Page:Dictionary of National Biography volume 24.djvu/116

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corporation from 1436 to 1440. John Halle is first mentioned in 1444 as a collector of a subsidy. He was admitted member of the common council in 1446, became alderman in 1448, and was constable of New Street ward in 1449. He was elected mayor in 1451, 1458, 1464, and 1465, and represented the city in the parliaments of 1453, 1460, and 1461. In 1465 the corporation became involved in a quarrel with Richard de Beauchamp [q. v.], bishop of Salisbury, and Halle, taking an active part in it, was imprisoned in London, and the corporation were ordered to elect a new mayor, which they refused to do. Halle was eventually released, and the dispute with the bishop was arranged. In 1470 Halle found forty men on behalf of the city to accompany Warwick the kingmaker for a payment of forty marks. Aubrey says that ‘as Greville and Wenman bought all the Coteswolde, soe did Halle and Webb all the wooll of Salisbury plaines.’ He was a merchant of the staple, and apparently acquired considerable wealth. In 1467 he purchased a site in the street now called the New Canal, where shortly after he built a residence, the hall of which still remains. Until early in this century it was partitioned into rooms, but was then restored. The old stained glass remains in the windows, and Halle's arms and merchant's mark appear in them and on the chimney-piece. Halle died on 14 Oct. 1479, at which time he held property at Salisbury and at Shipton Bellinger in Hampshire (‘Inquisitiones post mortem,’ in appendix to Duke, Prolusiones). He was apparently married to Joan Halle, and had a son William, who was attainted in 1483 for taking part in Buckingham's rising. This sentence was reversed in 1485 (Rot. Parl. vi. 246, 273). William Halle's daughter and heiress married Sir Thomas Wriothesley, Garter king-at-arms in the reign of Henry VII. John Halle had also a daughter Chrystian, who married Sir Thomas Hungerford, son of Sir Edmund Hungerford, and grandson of Walter, lord Hungerford [q. v.]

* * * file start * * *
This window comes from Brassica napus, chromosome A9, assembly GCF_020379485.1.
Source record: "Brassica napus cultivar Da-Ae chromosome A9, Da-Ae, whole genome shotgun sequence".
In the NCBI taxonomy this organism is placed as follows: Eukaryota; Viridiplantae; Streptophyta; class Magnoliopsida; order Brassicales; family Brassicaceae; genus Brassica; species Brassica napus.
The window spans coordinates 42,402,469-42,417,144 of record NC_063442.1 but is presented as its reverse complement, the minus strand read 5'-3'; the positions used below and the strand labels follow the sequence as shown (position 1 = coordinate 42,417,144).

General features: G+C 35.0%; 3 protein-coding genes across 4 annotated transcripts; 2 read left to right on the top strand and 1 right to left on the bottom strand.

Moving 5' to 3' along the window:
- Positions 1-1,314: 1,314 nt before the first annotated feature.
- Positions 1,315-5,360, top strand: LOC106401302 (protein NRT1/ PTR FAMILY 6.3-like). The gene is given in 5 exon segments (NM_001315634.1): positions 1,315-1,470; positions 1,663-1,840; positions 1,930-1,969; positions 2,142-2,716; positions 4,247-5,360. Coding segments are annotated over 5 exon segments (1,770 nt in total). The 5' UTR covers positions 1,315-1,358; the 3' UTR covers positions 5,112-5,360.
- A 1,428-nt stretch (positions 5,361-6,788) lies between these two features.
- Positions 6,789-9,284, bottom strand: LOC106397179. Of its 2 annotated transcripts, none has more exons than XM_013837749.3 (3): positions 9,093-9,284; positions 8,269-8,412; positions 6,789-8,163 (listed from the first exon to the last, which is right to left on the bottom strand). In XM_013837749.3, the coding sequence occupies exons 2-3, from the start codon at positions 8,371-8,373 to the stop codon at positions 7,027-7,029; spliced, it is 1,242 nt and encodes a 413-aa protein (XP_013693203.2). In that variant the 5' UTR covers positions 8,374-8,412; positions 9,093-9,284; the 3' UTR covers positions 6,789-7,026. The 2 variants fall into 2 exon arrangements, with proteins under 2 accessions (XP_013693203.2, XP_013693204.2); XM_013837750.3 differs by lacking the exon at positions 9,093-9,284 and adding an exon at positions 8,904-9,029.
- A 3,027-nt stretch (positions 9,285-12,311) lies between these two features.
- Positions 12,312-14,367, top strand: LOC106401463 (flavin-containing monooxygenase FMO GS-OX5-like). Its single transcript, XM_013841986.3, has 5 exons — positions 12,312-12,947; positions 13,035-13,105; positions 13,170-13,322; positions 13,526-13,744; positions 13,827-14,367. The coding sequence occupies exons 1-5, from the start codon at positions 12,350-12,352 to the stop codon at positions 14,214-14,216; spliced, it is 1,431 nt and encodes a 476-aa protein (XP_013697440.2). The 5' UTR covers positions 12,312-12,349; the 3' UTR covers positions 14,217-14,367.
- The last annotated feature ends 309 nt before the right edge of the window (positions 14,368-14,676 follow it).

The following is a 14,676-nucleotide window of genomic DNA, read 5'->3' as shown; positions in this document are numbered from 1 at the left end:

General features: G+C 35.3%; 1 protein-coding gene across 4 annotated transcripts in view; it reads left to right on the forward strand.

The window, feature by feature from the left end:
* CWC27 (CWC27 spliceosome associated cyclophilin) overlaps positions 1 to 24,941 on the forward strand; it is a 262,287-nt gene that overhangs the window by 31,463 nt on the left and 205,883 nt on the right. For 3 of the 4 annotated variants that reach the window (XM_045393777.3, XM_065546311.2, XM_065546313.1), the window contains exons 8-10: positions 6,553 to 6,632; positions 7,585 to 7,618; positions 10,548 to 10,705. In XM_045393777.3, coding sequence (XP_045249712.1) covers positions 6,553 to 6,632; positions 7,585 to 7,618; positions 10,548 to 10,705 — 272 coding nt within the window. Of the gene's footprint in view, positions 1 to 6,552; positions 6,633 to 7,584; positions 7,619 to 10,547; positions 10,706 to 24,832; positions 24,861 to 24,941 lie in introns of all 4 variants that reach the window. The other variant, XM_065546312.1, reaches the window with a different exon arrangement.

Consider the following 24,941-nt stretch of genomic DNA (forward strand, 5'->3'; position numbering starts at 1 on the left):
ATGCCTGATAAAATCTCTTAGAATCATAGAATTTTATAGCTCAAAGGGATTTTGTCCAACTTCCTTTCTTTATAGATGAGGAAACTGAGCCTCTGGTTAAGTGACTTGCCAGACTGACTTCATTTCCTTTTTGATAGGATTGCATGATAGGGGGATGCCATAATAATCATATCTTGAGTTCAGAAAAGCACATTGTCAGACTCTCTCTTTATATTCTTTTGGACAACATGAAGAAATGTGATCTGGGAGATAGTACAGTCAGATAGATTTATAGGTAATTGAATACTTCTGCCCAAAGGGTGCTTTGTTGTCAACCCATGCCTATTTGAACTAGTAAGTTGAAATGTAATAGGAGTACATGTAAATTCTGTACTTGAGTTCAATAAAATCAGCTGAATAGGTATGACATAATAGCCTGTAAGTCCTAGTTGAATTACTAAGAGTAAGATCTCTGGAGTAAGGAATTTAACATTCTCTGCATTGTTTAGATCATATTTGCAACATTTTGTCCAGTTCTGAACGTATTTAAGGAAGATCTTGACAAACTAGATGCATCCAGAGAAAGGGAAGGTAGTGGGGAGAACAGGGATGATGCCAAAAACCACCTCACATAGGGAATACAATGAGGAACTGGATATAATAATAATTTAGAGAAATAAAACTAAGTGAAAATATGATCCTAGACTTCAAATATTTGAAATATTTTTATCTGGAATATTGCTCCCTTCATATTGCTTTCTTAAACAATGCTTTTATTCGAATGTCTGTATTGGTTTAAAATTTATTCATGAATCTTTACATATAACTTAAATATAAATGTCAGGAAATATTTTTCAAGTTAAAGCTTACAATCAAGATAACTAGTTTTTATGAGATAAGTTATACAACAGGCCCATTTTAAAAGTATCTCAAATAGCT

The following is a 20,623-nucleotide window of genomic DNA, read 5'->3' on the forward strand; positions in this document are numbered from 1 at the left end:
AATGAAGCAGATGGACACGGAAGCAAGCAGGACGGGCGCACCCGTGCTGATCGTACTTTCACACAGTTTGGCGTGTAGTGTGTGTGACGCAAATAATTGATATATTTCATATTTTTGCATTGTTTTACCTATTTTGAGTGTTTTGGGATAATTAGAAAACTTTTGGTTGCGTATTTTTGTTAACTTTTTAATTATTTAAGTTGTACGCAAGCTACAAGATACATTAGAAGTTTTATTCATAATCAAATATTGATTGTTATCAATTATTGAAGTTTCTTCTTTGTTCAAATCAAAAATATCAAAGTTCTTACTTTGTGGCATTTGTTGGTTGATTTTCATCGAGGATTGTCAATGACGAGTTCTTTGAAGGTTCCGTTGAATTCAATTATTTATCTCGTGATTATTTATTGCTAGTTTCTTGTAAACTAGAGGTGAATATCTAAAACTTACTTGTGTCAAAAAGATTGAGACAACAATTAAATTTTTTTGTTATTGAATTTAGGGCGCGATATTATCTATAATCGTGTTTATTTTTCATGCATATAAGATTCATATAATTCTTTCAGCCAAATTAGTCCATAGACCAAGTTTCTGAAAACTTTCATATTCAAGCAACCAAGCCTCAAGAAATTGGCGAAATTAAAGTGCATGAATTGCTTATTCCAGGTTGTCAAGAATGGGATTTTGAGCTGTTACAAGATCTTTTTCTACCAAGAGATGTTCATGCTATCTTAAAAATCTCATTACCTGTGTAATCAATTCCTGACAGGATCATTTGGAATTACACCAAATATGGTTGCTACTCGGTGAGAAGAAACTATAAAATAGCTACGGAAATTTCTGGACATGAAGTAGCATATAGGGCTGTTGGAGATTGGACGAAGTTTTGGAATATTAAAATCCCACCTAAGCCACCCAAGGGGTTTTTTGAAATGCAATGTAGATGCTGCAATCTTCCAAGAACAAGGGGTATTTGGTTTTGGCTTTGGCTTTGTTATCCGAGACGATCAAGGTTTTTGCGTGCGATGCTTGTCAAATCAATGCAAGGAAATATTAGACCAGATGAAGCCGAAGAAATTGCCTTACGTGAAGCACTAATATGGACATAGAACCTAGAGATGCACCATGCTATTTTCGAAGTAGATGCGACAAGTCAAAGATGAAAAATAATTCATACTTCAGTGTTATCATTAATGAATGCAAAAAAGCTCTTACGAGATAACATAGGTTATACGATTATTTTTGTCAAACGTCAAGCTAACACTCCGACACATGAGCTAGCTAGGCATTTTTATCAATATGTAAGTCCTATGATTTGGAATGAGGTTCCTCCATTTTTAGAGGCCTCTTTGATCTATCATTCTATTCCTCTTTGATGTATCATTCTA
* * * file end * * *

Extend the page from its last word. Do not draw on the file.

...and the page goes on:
[Duke's Prolusiones Historicæ; or Essays illustrative of the Halle of John Hall, &c. vol. i. (no more published); Gent. Mag. 1837, pt. i. 172; Hatcher's Old and New Sarum in Sir R. C. Hoare's Modern Wiltshire.]

C. L. K.

HALLETT or HALLET, JOSEPH, I (1628?–1689), ejected minister, was born at Bridport, Dorsetshire, about 1628. He became by his own exertions a good Greek scholar and proficient in Hebrew. In 1652 he was ‘called to the work of the ministry’ at Hinton St. George, Somersetshire, a sequestered living, and was ordained to this charge on 28 Oct. 1652 in St. Thomas's Church, Salisbury, by the ‘classical presbytery of Sarum.’ His ordination certificate describes him as a ‘student in divinity,’ of ‘competent age’ (twenty-four years). From Hinton in 1656 he was promoted to the rectory of Chiselborough with West Chinnock, Somersetshire, also a sequestered living, which he held until the Restoration. Calamy says he held it until the Uniformity Act (1662), but Walker states, and the rate-books prove, that the sequestered rector, Thomas Gauler, was restored ‘with his majesty.’ Hallett retired to Bridport, living there with his father-in-law till he settled at Bradpole, Dorsetshire, where he kept a conventicle.

On the indulgence of 1672 Hallett was called to Exeter by the presbyterians there, but after the revocation of the indulgence in the following year he was brought up, June 1673, at the Guildhall, Exeter, for preaching to some two hundred persons in the house of one Palmer, and fined 20l. He continued to preach, and was twice imprisoned in the South Gate, the second occasion being in 1685. James II's declaration for liberty of conscience (1687), although Hallett refused to read in public, enabled the Exeter presbyterians to build a meeting-house (known as James' Meeting), of which Hallett was the first minister. It was this meeting-house to which, when William of Orange entered Exeter in November 1688, access was obtained by Robert Ferguson (d. 1714) [q. v.]

Hallett's health was shattered by his imprisonments. He died on 14 March 1689. By his wife Elizabeth he had two daughters, Elizabeth (b. 21 Feb. 1658) and Mary (b. 15 Oct. 1659), and a son, Joseph [q. v.] His funeral sermon was preached by his successor, George Trosse. The publications ascribed to him by Calamy appear to belong to his son.

[Calamy's Account, 1713, p. 269; Calamy's Continuation, 1727, p. 427; Walker's Sufferings of the Clergy, 1714, ii. 254; Funeral Sermon for Trosse, 1713, p. 31; Life of Trosse, 1714, p. 95; Life of Trosse (Gilling), 1715, p. 35; Murch's Hist. Presb. and Gen. Bapt. Churches in West of Engl., 1835, pp. 376 sq.; information from the Rev. C. F. Newell, Chiselborough.]

A. G.

HALLETT or HALLET, JOSEPH, II (1656–1722), nonconformist minister, son of Joseph Hallett (1628?–1689) [q. v.], was born and baptised on 4 Nov. 1656. He was probably educated by his father, was ordained in 1683, and on the erection of James' Meeting (1687) was appointed his father's assistant. He retained a similar office under George Trosse, his father's successor, and on Trosse's death (11 Jan. 1713) became pastor. Towards the end of the year James Peirce [q. v.] became his colleague.